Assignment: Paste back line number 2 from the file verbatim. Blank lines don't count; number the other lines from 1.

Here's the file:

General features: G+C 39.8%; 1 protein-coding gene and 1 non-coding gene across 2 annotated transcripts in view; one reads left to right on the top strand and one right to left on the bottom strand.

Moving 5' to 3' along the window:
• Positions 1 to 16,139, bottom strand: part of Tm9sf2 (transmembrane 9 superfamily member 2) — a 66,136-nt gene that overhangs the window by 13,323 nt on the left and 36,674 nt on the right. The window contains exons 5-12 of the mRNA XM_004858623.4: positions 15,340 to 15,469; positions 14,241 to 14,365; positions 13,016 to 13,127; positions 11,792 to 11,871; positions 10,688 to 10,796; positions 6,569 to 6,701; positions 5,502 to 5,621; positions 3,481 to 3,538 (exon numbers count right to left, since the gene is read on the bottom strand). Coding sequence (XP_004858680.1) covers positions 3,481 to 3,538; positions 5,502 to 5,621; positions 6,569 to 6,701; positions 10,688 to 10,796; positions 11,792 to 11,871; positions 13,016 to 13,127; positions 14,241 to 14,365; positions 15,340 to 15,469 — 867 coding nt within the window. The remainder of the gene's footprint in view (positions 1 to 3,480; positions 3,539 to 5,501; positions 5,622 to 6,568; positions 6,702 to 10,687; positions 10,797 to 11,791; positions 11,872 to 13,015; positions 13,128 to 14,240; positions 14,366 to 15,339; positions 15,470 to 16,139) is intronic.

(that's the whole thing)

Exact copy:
Moving 5' to 3' along the window: